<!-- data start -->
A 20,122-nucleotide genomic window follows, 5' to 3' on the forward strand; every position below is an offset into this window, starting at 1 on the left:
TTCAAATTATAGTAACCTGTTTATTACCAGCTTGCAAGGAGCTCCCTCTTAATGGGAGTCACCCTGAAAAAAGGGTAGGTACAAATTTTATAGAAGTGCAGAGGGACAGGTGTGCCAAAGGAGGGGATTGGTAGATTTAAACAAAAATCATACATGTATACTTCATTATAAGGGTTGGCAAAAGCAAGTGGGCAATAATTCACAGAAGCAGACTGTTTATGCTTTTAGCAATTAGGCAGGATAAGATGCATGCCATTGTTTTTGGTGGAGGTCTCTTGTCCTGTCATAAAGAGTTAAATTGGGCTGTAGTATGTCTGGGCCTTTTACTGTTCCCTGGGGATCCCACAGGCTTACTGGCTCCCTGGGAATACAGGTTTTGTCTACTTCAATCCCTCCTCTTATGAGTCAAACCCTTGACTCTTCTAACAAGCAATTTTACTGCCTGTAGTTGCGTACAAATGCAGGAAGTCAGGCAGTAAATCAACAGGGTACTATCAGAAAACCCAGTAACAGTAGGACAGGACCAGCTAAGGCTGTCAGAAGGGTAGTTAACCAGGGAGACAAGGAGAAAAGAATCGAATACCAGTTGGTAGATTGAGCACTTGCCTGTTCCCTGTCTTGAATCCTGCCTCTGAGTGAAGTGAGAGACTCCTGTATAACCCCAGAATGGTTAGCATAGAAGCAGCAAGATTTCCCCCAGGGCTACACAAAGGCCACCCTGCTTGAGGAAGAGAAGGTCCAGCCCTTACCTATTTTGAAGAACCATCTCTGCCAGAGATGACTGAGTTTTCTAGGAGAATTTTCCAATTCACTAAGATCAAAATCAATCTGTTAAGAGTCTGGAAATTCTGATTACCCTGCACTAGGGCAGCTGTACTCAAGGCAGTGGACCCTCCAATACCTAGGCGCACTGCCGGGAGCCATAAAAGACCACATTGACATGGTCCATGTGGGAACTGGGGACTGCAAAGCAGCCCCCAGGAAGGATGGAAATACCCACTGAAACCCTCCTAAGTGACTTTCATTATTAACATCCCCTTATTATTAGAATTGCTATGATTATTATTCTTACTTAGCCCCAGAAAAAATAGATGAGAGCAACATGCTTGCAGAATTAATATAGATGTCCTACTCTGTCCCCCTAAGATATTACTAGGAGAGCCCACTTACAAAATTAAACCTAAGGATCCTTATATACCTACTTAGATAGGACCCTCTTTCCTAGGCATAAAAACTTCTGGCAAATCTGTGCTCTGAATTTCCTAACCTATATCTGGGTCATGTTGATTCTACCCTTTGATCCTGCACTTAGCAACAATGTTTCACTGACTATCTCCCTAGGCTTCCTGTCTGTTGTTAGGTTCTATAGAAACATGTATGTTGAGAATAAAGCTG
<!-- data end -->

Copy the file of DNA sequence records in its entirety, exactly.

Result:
A 20,122-nucleotide genomic window follows, 5' to 3' on the forward strand; every position below is an offset into this window, starting at 1 on the left:
TTCAAATTATAGTAACCTGTTTATTACCAGCTTGCAAGGAGCTCCCTCTTAATGGGAGTCACCCTGAAAAAAGGGTAGGTACAAATTTTATAGAAGTGCAGAGGGACAGGTGTGCCAAAGGAGGGGATTGGTAGATTTAAACAAAAATCATACATGTATACTTCATTATAAGGGTTGGCAAAAGCAAGTGGGCAATAATTCACAGAAGCAGACTGTTTATGCTTTTAGCAATTAGGCAGGATAAGATGCATGCCATTGTTTTTGGTGGAGGTCTCTTGTCCTGTCATAAAGAGTTAAATTGGGCTGTAGTATGTCTGGGCCTTTTACTGTTCCCTGGGGATCCCACAGGCTTACTGGCTCCCTGGGAATACAGGTTTTGTCTACTTCAATCCCTCCTCTTATGAGTCAAACCCTTGACTCTTCTAACAAGCAATTTTACTGCCTGTAGTTGCGTACAAATGCAGGAAGTCAGGCAGTAAATCAACAGGGTACTATCAGAAAACCCAGTAACAGTAGGACAGGACCAGCTAAGGCTGTCAGAAGGGTAGTTAACCAGGGAGACAAGGAGAAAAGAATCGAATACCAGTTGGTAGATTGAGCACTTGCCTGTTCCCTGTCTTGAATCCTGCCTCTGAGTGAAGTGAGAGACTCCTGTATAACCCCAGAATGGTTAGCATAGAAGCAGCAAGATTTCCCCCAGGGCTACACAAAGGCCACCCTGCTTGAGGAAGAGAAGGTCCAGCCCTTACCTATTTTGAAGAACCATCTCTGCCAGAGATGACTGAGTTTTCTAGGAGAATTTTCCAATTCACTAAGATCAAAATCAATCTGTTAAGAGTCTGGAAATTCTGATTACCCTGCACTAGGGCAGCTGTACTCAAGGCAGTGGACCCTCCAATACCTAGGCGCACTGCCGGGAGCCATAAAAGACCACATTGACATGGTCCATGTGGGAACTGGGGACTGCAAAGCAGCCCCCAGGAAGGATGGAAATACCCACTGAAACCCTCCTAAGTGACTTTCATTATTAACATCCCCTTATTATTAGAATTGCTATGATTATTATTCTTACTTAGCCCCAGAAAAAATAGATGAGAGCAACATGCTTGCAGAATTAATATAGATGTCCTACTCTGTCCCCCTAAGATATTACTAGGAGAGCCCACTTACAAAATTAAACCTAAGGATCCTTATATACCTACTTAGATAGGACCCTCTTTCCTAGGCATAAAAACTTCTGGCAAATCTGTGCTCTGAATTTCCTAACCTATATCTGGGTCATGTTGATTCTACCCTTTGATCCTGCACTTAGCAACAATGTTTCACTGACTATCTCCCTAGGCTTCCTGTCTGTTGTTAGGTTCTATAGAAACATGTATGTTGAGAATAAAGCTG